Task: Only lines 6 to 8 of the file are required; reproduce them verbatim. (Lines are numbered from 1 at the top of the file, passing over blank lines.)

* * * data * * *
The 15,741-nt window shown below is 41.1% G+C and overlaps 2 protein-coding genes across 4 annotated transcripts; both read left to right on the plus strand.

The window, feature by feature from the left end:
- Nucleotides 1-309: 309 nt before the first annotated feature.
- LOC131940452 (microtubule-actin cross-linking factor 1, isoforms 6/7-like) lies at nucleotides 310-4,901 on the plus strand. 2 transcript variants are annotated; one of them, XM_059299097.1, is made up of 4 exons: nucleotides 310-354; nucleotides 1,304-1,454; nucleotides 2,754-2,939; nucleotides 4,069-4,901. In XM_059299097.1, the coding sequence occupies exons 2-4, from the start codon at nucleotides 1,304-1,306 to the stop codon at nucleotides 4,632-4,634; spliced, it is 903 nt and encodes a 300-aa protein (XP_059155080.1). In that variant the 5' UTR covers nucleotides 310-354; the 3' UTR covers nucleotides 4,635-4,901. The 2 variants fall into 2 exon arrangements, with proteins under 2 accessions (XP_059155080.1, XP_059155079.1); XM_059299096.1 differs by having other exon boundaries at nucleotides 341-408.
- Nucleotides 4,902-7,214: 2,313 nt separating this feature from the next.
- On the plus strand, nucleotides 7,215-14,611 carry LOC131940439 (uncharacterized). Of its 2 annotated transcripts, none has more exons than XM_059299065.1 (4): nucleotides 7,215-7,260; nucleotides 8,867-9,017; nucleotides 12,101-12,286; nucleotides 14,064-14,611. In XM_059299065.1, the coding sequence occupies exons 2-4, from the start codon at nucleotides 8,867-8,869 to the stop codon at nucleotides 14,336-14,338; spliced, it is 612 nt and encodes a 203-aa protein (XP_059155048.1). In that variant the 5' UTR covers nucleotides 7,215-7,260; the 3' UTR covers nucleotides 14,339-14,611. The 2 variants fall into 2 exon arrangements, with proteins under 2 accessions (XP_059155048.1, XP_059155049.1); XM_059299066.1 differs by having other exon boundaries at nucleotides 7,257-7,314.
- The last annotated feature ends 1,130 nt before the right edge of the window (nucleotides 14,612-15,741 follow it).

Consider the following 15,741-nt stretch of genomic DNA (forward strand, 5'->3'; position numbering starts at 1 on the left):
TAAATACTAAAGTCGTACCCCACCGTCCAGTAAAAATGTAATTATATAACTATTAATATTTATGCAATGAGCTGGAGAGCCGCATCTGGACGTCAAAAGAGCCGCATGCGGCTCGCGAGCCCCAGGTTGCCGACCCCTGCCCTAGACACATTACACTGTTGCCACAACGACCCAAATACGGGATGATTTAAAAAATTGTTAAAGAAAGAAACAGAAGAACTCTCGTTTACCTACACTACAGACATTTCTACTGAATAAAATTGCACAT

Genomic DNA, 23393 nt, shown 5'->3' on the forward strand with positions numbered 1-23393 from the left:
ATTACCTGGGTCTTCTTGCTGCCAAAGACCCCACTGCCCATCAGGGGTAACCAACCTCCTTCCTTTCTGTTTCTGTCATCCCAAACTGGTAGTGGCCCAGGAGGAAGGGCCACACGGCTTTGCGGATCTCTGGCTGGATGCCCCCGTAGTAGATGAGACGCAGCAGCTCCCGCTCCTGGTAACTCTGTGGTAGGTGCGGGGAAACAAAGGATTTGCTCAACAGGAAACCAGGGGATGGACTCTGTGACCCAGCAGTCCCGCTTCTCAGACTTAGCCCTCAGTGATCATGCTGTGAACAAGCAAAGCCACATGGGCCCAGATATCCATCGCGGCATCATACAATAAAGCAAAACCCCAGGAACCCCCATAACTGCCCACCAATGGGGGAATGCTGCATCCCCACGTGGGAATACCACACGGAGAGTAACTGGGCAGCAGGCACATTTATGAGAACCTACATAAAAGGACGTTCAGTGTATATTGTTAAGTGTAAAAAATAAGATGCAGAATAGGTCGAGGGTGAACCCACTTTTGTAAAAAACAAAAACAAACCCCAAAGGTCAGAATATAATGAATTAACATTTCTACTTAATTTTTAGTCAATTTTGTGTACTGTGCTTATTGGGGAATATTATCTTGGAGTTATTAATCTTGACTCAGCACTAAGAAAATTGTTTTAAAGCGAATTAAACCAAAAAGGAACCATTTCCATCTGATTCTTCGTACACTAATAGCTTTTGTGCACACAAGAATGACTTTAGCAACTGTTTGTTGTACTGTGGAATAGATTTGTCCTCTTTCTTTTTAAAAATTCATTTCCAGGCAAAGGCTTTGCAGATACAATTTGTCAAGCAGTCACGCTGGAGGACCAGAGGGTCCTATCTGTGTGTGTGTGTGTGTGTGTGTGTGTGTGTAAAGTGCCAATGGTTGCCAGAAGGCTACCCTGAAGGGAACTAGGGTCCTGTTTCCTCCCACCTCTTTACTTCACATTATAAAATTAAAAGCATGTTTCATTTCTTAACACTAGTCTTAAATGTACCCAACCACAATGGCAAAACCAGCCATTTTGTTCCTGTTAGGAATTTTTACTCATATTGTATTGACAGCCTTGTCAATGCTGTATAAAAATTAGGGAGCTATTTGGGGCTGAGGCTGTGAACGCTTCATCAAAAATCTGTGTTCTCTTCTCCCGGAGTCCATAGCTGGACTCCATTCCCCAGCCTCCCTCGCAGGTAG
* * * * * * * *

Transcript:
- On the plus strand, nucleotides 7,215-14,611 carry LOC131940439 (uncharacterized). Of its 2 annotated transcripts, none has more exons than XM_059299065.1 (4): nucleotides 7,215-7,260; nucleotides 8,867-9,017; nucleotides 12,101-12,286; nucleotides 14,064-14,611. In XM_059299065.1, the coding sequence occupies exons 2-4, from the start codon at nucleotides 8,867-8,869 to the stop codon at nucleotides 14,336-14,338; spliced, it is 612 nt and encodes a 203-aa protein (XP_059155048.1). In that variant the 5' UTR covers nucleotides 7,215-7,260; the 3' UTR covers nucleotides 14,339-14,611. The 2 variants fall into 2 exon arrangements, with proteins under 2 accessions (XP_059155048.1, XP_059155049.1); XM_059299066.1 differs by having other exon boundaries at nucleotides 7,257-7,314.
- The last annotated feature ends 1,130 nt before the right edge of the window (nucleotides 14,612-15,741 follow it).

Consider the following 15,741-nt stretch of genomic DNA (forward strand, 5'->3'; position numbering starts at 1 on the left):